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2/21/00

Observations from the Edge
Robert T. Nanninga
North County Times
February 21, 2000

 

Casting a vote is very important to me. As an environmentalist my decisions are always based in the belief that life on planet Earth is worth saving, not just human life but all life. That is why the March 7th elections are so vital to those of us who want to find a way past the culture of destruction.

Upon receiving your voter information pamphlet, some the choices are immediately obvious. For example, in the Senate race Dianne Feinstein is the clear environmental choice. The thought of local Republican Bill Horn representing our environmental needs in Washington DC is a joke of epic scale. Senator Feinstein may not be as "Green" as I would prefer, but she does enjoy 100% voting rating from the League of Conservation Voters. And we all know Mr. Horn shows nothing but contempt for anything not included in his world view, such as native habitat and healthy ecosystems. You do the biology.

When voting for President, again the choice is clear. Vice President Al Gore is the environmental candidate. Again, he may not be as "green" as I would like, far from it, but he does have a firm understanding of the environmental challenges America and the world will have to face in the next century. Regardless of how I feel about Bill and Monica doing the nasty in the oval office I will not let that get in the way of my making rational environmental decisions when voting. To do otherwise is irresponsible.

Speaking of irresponsible, Proposition 26 is just that. Currently it takes a two-thirds vote to pass bond initiatives that would raise property taxes as a funding school construction. And as we all know building schools is the one way to promote local over population. If we want to discourage more people moving to the our overcrowded communities voting NO on proposition 26 would help discourage families with children from moving into the area, and hopefully prompt families with kids to move communities where classes are not overcrowded. Voting no on 26, is voting no on more development.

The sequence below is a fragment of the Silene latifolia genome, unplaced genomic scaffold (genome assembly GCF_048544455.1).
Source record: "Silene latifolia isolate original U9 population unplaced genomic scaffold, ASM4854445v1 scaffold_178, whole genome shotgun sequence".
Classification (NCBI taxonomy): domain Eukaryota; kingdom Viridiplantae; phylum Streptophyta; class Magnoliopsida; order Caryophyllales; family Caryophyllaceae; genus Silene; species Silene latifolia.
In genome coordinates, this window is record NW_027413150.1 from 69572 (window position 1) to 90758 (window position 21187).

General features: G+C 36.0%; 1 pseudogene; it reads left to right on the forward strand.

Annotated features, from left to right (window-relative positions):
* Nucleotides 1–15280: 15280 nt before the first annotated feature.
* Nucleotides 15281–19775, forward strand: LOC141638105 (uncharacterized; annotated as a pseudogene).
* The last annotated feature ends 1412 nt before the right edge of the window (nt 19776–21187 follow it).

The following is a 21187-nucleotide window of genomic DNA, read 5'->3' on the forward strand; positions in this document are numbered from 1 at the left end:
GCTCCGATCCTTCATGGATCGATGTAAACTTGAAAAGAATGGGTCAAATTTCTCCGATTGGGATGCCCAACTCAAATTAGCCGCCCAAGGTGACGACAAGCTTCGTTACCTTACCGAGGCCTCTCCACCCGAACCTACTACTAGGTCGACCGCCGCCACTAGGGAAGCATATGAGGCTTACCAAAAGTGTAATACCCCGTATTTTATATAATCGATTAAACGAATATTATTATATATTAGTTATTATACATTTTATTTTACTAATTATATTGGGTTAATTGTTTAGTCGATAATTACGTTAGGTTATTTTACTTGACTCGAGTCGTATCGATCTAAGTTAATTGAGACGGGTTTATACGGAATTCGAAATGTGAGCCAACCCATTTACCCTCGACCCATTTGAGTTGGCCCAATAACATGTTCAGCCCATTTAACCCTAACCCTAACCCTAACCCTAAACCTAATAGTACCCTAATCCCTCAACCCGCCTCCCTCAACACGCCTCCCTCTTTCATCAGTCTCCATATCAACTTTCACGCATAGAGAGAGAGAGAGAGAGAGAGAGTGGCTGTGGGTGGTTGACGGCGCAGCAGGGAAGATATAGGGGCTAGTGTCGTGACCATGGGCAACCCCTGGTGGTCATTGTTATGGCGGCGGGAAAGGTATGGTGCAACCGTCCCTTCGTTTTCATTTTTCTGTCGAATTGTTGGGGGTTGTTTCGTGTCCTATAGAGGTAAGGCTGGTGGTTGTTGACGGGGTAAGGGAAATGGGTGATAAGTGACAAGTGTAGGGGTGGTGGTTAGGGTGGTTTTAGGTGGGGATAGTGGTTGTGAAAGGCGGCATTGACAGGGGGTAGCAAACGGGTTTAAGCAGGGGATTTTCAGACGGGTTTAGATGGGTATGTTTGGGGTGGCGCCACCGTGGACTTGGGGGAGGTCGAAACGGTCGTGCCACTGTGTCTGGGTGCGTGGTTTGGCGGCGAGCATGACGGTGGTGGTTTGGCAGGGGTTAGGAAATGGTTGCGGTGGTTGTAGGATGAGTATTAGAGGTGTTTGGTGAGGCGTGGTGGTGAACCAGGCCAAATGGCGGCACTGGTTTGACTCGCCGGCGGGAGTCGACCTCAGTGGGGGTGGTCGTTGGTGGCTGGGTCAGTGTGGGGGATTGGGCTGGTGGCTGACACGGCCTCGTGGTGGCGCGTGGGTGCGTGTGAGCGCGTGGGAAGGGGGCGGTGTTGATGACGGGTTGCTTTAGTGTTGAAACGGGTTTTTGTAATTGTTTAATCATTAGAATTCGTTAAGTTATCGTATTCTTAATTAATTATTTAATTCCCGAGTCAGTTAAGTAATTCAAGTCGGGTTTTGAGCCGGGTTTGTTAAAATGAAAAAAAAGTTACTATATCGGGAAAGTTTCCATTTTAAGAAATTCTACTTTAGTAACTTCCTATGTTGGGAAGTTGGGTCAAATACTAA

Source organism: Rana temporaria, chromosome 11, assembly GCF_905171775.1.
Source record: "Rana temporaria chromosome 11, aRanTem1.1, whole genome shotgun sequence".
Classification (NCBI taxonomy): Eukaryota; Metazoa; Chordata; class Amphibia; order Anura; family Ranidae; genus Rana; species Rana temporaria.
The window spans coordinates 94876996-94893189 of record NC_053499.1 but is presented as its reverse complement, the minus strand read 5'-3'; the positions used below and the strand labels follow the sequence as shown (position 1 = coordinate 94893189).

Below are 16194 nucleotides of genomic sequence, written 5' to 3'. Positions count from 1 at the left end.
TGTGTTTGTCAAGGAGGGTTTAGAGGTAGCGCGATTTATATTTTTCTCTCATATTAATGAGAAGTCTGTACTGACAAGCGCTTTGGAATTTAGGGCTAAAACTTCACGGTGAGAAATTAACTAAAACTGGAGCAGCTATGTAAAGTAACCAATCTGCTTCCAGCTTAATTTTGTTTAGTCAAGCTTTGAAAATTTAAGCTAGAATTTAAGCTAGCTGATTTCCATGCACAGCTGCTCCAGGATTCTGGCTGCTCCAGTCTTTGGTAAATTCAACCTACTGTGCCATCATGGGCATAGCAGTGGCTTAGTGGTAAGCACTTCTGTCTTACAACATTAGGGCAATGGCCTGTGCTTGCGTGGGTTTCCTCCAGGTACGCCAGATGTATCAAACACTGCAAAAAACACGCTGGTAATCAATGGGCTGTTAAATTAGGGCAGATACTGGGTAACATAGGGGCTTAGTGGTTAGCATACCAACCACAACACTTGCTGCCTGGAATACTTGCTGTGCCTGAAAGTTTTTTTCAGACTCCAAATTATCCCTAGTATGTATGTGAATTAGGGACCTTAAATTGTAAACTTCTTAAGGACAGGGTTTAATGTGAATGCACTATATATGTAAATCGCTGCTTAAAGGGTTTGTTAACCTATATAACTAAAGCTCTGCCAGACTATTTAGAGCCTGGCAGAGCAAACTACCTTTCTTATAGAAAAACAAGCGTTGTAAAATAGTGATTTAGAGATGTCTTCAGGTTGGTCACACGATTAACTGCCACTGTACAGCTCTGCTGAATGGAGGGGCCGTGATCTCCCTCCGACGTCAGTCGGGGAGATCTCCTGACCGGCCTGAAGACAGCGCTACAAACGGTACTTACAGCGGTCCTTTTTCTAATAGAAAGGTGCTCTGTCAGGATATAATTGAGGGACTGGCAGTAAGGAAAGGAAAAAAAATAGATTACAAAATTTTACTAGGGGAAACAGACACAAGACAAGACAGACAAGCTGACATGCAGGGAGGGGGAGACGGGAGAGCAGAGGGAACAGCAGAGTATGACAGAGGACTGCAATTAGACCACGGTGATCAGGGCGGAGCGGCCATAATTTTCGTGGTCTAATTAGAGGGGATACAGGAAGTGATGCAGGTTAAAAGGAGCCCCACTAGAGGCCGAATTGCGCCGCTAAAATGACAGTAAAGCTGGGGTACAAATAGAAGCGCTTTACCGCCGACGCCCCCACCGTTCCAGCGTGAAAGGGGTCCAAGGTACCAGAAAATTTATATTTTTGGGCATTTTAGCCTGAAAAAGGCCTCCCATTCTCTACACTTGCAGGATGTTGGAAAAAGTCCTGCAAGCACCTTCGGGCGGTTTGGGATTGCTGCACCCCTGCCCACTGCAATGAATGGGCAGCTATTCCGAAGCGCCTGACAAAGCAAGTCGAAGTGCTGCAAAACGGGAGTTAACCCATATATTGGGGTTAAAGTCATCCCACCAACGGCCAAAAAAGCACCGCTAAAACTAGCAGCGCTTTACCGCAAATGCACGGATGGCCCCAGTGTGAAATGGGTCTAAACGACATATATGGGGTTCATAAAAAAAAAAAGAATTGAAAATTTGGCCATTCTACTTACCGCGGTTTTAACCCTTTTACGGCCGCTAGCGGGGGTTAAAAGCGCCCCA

I will also be voting a resounding NO on Proposition 13. Labeled the Safe Drinking Water, Watershed Protection, and Flood Protection Bond Act you would think I would be all for it. I'm not. Proponents of Prop 13 falsely believe that this is the "key to safe reliable, pollution-free drinking water without new taxes. First of all the only way to make our water "pollution free" is to stop polluting. No amount of taxation will do this. Secondly whenever I hear the phrase flood control I know a river of cement is sure to follow. If you doubt this, one needs only view the City Of Escondido's flood control efforts, to see how floods are "controlled" in Southern California.

The only way to protect our water resources from pollution, and property from floods, is to control the amount of development taking place. You only need flood control when you build in flood plains. In 1996 voters approved $995 million in bonds when they approved Proposition 204, the "Safe, Clean, and Reliable Water Supply Act. Was any of this money used to remove sewer pipes from beneath Buena Vista Creek? Obviously not, as evidenced by the recent sewer spills in Oceanside. Like Prop 204, Proposition 13 on the March 7th ballot also completely ignores the fact that over populated communities destroy watershed in such away that no amount of money will protect them. Taxing does create a healthy environment, common sense does.

 
 
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